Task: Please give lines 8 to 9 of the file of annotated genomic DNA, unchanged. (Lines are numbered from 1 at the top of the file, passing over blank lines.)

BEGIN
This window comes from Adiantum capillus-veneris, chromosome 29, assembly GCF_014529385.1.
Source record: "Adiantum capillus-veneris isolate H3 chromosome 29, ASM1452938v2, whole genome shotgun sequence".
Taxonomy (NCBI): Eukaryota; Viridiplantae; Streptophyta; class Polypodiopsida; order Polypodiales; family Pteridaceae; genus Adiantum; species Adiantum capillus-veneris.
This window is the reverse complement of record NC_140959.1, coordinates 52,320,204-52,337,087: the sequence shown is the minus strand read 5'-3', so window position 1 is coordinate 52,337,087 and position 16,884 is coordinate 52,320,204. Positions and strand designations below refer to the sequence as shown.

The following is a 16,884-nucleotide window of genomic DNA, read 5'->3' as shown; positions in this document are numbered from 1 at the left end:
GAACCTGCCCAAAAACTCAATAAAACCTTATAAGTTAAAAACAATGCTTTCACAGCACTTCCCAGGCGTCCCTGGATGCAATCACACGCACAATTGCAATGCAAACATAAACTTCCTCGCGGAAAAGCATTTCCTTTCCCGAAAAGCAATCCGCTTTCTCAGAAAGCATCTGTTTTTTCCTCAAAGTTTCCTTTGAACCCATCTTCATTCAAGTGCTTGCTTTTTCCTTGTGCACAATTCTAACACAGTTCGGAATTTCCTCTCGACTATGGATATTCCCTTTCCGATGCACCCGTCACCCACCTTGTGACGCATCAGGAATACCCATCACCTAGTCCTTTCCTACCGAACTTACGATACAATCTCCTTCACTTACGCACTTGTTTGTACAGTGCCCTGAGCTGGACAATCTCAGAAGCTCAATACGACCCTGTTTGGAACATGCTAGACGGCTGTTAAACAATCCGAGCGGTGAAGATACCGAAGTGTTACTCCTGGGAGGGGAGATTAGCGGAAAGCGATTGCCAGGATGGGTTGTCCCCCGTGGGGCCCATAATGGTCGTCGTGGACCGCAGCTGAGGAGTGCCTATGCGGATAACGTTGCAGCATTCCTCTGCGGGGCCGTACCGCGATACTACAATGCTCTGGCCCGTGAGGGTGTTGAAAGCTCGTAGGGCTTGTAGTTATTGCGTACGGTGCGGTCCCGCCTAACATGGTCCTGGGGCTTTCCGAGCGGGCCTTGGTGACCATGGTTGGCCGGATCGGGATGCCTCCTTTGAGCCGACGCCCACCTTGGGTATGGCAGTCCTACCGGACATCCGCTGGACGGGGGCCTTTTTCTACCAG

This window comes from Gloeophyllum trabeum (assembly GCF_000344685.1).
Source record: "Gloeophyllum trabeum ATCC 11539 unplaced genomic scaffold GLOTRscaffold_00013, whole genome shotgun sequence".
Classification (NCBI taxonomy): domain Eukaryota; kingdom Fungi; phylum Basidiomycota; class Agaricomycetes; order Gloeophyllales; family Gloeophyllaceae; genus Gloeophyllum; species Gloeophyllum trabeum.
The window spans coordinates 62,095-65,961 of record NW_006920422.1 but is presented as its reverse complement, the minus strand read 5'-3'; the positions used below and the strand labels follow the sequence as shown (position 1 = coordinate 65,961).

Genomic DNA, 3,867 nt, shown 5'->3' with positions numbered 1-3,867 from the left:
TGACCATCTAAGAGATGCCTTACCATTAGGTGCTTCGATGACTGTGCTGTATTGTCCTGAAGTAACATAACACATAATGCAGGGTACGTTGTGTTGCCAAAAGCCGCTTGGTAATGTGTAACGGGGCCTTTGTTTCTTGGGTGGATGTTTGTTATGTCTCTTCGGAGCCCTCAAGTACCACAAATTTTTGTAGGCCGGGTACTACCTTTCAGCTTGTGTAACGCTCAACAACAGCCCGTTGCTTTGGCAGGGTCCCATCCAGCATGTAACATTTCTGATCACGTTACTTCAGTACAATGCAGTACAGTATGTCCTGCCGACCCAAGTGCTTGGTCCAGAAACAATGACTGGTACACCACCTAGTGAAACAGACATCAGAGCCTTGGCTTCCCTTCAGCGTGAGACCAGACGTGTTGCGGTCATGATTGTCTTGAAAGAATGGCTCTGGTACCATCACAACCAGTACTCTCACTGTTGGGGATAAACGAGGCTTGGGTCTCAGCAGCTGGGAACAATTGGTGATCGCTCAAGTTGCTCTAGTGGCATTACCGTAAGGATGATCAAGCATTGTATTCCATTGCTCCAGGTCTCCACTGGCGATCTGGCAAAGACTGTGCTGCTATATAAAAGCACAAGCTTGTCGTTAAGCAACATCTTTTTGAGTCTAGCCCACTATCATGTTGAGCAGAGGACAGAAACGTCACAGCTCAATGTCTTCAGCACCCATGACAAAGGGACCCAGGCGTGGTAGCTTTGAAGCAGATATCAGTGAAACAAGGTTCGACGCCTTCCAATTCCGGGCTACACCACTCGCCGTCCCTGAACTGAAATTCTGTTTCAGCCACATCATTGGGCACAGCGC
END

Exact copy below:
Source record: "Gloeophyllum trabeum ATCC 11539 unplaced genomic scaffold GLOTRscaffold_00013, whole genome shotgun sequence".
Classification (NCBI taxonomy): domain Eukaryota; kingdom Fungi; phylum Basidiomycota; class Agaricomycetes; order Gloeophyllales; family Gloeophyllaceae; genus Gloeophyllum; species Gloeophyllum trabeum.